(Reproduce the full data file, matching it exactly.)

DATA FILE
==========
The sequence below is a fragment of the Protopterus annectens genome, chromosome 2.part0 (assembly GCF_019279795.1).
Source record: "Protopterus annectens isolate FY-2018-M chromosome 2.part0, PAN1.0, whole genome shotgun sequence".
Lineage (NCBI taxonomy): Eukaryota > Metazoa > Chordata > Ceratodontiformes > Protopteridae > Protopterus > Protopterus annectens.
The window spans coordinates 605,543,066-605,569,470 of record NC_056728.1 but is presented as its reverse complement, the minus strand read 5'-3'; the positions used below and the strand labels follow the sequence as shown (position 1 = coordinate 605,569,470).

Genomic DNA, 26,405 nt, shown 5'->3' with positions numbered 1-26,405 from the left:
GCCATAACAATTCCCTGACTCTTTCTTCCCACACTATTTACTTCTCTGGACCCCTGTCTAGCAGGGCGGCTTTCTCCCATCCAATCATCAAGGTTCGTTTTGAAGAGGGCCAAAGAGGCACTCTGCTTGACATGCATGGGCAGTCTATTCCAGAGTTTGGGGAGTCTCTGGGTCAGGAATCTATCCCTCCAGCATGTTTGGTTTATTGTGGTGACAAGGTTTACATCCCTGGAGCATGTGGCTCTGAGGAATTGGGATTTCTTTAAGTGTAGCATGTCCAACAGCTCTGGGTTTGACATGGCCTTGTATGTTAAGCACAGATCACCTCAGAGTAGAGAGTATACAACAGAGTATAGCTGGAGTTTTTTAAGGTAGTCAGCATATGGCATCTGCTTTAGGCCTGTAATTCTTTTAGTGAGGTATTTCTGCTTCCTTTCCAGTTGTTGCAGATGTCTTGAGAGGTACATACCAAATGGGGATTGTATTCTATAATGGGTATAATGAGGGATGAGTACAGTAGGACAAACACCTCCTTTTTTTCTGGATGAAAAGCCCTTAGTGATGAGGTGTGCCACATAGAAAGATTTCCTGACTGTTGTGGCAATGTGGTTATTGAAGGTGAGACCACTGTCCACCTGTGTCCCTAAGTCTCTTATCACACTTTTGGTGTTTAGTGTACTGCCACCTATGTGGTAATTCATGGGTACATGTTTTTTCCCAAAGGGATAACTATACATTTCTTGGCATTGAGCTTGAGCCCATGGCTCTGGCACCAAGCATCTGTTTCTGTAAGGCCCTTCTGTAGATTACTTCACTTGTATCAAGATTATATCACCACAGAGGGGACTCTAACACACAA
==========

The sequence below is a fragment of the Protopterus annectens genome, chromosome 2.part0 (assembly GCF_019279795.1).
Source record: "Protopterus annectens isolate FY-2018-M chromosome 2.part0, PAN1.0, whole genome shotgun sequence".
Lineage (NCBI taxonomy): Eukaryota > Metazoa > Chordata > Ceratodontiformes > Protopteridae > Protopterus > Protopterus annectens.
The window spans coordinates 605,543,066-605,569,470 of record NC_056728.1 but is presented as its reverse complement, the minus strand read 5'-3'; the positions used below and the strand labels follow the sequence as shown (position 1 = coordinate 605,569,470).

Genomic DNA, 26,405 nt, shown 5'->3' with positions numbered 1-26,405 from the left:
GCCATAACAATTCCCTGACTCTTTCTTCCCACACTATTTACTTCTCTGGACCCCTGTCTAGCAGGGCGGCTTTCTCCCATCCAATCATCAAGGTTCGTTTTGAAGAGGGCCAAAGAGGCACTCTGCTTGACATGCATGGGCAGTCTATTCCAGAGTTTGGGGAGTCTCTGGGTCAGGAATCTATCCCTCCAGCATGTTTGGTTTATTGTGGTGACAAGGTTTACATCCCTGGAGCATGTGGCTCTGAGGAATTGGGATTTCTTTAAGTGTAGCATGTCCAACAGCTCTGGGTTTGACATGGCCTTGTATGTTAAGCACAGATCACCTCAGAGTAGAGAGTATACAACAGAGTATAGCTGGAGTTTTTTAAGGTAGTCAGCATATGGCATCTGCTTTAGGCCTGTAATTCTTTTAGTGAGGTATTTCTGCTTCCTTTCCAGTTGTTGCAGATGTCTTGAGAGGTACATACCAAATGGGGATTGTATTCTATAATGGGTATAATGAGGGATGAGTACAGTAGGACAAACACCTCCTTTTTTTCTGGATGAAAAGCCCTTAGTGATGAGGTGTGCCACATAGAAAGATTTCCTGACTGTTGTGGCAATGTGGTTATTGAAGGTGAGACCACTGTCCACCTGTGTCCCTAAGTCTCTTATCACACTTTTGGTGTTTAGTGTACTGCCACCTATGTGGTAATTCATGGGTACATGTTTTTTCCCAAAGGGATAACTATACATTTCTTGGCATTGAGCTTGAGCCCATGGCTCTGGCACCAAGCATCTGTTTCTGTAAGGCCCTTCTGTAGATTACTTCACTTGTATCAAGATTATATCACCACAGAGGGGACTCTAACACACAA